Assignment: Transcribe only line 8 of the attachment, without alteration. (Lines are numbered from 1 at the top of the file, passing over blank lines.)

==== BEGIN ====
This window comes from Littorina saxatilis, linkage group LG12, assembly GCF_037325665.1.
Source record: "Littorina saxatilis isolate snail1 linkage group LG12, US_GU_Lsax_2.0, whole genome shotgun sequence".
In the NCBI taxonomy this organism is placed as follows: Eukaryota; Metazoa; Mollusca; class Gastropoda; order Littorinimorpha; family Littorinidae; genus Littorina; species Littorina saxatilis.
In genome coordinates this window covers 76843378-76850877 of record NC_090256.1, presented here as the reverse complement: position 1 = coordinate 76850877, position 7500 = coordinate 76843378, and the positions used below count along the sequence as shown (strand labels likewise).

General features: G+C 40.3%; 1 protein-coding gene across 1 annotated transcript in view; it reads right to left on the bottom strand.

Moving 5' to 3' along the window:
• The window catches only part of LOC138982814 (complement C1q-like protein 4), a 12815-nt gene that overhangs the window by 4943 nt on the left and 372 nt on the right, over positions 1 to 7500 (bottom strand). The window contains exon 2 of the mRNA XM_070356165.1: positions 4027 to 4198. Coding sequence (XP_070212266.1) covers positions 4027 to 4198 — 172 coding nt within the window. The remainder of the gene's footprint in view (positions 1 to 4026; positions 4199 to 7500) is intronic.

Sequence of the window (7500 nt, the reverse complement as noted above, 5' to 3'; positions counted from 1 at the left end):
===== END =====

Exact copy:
Sequence of the window (7500 nt, the reverse complement as noted above, 5' to 3'; positions counted from 1 at the left end):